- The forthcoming meeting between OPEC and non-OPEC oil producers like Russia could be one of the most fractious in recent years with competing interests and demands at play.
- OPEC's production policy will dominate the agenda when the world's major oil producers meet in Vienna on June 22.
- Arguments are expected over whether to increase production or maintain supply as it is.
The forthcoming meeting between OPEC and non-OPEC oil producers, including Russia, could be one of the most fractious in recent years with competing interests and demands at play, according to oil market experts.
OPEC's production policy will dominate the agenda when the world's major oil producers meet in Vienna on June 22, with arguments expected over whether to increase production or maintain supply as it is.
Saudi Arabia and Russia are reportedly ready to increase oil output while others like Iran and Iraq are against such a move. As such, the discussions might not be pretty, the head of commodity research at Commerzbank told CNBC Thursday.
"It might be one of the worst OPEC meetings since 2011," Eugen Weinberg told CNBC's "Squawk Box Europe," explaining that the differences in opinion over production could cause problems.
An OPEC meeting in 2011 was marked by infighting between members and disagreements over whether to tackle high oil prices (then around $118 a barrel) by increasing production. Gulf states wanted to increase supply to ease prices but were outnumbered by other OPEC members, including Iran and Venezuela, that wanted to maintain supply levels. At the time, Saudi Arabia described the summit as "one of the worst meetings we have ever had."
Weinberg said OPEC would try to find a solution this time but it might not be so simple.
"I think OPEC will try to somehow moderate the current situation but it will be very difficult given their opposite sides and the huge difference and the divergence in the views from the countries with no spare capacity like Iran and Iraq on one side who are pushing for no production increase and the others like Russia and Saudi Arabia and Kuwait who have more spare capacity and are wishing to increase production on the other side," he said.
"Whether an agreement will be possible in this situation is questionable," he added.
The June 22 meeting will see officials from each of OPEC's 14 member countries meet with non-OPEC producer Russia to discuss what to do next with a deal that has seen them collaborate to curb production in order to support prices.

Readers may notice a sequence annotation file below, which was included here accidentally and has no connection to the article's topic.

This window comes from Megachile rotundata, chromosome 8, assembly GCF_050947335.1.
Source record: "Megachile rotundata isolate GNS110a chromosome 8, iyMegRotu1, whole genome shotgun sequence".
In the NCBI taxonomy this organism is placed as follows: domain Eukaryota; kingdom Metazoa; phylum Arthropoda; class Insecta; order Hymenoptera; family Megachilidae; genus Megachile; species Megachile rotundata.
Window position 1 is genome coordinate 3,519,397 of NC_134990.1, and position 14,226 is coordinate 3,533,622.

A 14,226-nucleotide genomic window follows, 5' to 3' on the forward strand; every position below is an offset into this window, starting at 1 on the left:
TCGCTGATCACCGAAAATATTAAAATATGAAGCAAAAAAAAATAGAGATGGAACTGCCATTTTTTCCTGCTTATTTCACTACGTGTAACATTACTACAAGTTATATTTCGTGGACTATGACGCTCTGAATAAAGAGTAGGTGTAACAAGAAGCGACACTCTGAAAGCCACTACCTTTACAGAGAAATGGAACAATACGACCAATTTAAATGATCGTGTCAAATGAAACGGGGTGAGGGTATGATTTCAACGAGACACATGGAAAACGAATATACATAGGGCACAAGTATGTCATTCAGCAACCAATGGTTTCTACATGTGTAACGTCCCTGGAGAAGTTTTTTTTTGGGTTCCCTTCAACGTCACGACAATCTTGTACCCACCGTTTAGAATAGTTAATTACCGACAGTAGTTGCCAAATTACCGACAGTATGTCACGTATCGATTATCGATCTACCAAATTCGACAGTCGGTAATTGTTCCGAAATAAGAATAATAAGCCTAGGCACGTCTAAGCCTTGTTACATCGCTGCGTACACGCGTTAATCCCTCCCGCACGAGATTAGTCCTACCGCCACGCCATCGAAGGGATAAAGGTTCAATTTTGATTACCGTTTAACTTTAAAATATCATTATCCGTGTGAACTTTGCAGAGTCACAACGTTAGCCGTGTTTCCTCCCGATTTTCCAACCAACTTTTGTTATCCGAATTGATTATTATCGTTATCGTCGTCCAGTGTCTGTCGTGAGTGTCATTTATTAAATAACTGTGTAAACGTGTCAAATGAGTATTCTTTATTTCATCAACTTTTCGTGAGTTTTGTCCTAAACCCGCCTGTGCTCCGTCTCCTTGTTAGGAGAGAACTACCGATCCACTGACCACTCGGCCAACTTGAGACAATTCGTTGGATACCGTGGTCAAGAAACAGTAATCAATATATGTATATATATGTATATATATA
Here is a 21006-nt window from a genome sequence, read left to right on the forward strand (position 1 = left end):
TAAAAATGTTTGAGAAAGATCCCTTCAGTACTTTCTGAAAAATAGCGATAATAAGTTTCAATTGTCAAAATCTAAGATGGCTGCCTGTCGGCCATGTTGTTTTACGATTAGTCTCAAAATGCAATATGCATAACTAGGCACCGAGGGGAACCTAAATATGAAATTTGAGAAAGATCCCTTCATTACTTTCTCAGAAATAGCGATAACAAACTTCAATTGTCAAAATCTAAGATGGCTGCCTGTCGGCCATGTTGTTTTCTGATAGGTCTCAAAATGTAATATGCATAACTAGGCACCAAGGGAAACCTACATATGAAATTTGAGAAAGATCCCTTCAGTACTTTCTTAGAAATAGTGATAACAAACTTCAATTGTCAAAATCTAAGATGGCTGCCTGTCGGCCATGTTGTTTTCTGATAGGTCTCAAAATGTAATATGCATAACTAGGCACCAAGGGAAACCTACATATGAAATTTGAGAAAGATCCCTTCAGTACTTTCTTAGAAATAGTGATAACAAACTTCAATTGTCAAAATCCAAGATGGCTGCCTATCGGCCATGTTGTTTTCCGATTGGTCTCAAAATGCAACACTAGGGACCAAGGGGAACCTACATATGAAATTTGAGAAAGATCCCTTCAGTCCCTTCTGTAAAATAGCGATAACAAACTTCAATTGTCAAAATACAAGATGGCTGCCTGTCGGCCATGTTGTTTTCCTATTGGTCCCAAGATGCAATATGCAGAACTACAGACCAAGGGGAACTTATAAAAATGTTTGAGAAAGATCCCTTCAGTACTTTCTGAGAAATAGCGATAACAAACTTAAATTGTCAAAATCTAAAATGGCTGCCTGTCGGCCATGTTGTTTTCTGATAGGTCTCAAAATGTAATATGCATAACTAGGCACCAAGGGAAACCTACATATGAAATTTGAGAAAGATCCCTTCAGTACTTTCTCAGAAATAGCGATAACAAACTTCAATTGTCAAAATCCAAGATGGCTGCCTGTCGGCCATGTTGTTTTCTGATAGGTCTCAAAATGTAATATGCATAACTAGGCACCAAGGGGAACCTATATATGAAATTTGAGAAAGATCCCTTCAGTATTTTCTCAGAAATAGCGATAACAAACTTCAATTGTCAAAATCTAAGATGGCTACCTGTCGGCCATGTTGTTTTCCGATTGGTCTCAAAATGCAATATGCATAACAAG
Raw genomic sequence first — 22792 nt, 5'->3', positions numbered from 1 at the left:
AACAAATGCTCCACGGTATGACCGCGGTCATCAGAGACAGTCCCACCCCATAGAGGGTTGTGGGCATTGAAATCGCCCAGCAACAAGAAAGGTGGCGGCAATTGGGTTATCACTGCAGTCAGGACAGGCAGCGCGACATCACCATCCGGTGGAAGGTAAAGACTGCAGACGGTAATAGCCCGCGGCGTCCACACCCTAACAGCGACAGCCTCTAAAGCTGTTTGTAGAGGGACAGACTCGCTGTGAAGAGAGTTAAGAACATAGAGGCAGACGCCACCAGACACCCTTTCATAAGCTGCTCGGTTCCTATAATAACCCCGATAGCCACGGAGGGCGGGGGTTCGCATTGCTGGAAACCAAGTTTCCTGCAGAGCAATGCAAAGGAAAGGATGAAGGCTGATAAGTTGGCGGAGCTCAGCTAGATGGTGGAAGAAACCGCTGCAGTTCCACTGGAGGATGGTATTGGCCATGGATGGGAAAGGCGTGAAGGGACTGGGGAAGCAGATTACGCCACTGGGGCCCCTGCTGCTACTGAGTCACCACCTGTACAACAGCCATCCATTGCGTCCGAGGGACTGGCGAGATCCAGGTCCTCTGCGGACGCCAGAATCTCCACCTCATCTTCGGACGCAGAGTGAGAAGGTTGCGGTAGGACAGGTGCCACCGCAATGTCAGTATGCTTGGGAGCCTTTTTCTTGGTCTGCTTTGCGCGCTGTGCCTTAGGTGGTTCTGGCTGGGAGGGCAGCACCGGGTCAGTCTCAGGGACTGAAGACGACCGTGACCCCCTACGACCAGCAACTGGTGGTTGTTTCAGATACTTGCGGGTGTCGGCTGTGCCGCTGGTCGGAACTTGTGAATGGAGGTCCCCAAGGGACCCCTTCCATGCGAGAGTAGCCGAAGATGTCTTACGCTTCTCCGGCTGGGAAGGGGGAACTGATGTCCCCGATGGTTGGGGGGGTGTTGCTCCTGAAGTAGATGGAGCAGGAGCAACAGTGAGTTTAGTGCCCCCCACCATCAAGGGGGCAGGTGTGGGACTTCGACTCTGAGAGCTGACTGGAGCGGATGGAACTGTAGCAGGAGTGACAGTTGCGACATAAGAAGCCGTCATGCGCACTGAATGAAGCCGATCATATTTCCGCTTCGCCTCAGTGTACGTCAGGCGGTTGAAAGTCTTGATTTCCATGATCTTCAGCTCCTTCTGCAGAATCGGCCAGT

The meeting comes as the U.S. government is reportedly pushing for Saudi Arabia and other OPEC members to hike oil production. In April, President Donald Trump publicly lashed out at rising prices which have hit consumers hard in the States. In addition, U.S. Treasury Secretary Steven Mnuchin said last month that Washington was trying to persuade oil producers to increase supply and offset the impact of forthcoming sanctions on Iran.
There are also concerns about supply shortages from OPEC member Venezuela, which is experiencing economic and political upheaval. Amid fears over shortages from some major producers, Saudi Arabia and Russia have signaled that they're likely to gradually revive oil output in the second half of the year — which would likely cause prices to weaken.
Saudi Oil Minister Khalid Al-Falih said in May that the country is "sharing the anxiety of consuming nations" and his comments were echoed by Russian Energy Minister Alexander Novak who said that Russia is ready to increase production soon. But Novak warned that a decision should be taken at the OPEC meeting and should be unanimous. The ministers are due to meet on June 14 ahead of the official OPEC summit.
The OPEC and non-OPEC strategy that has been in place since November 2016 has certainly worked to increase prices from the lows of around $25 a barrel in 2014 — when the glut in global supply hit home — to currently trade around $75 for Brent and $65 for West Texas Intermediate.
Commerzbank's Weinberg said it is likely that major oil producers at the June 22 meeting will try to reassure consumers that they are ready to increase production if Iranian oil is taken off the market, to allay fears over price rises.
"If the production increase is not in the range of 500,000 plus (barrels per day) I think the market might be disappointed and might push higher. But I think that what is really going to happen is that the Gulf nations as well as Russia will reassure consumers that despite the possibility of Iranian sanctions in the fourth quarter they will be satisfying the needs of the customer."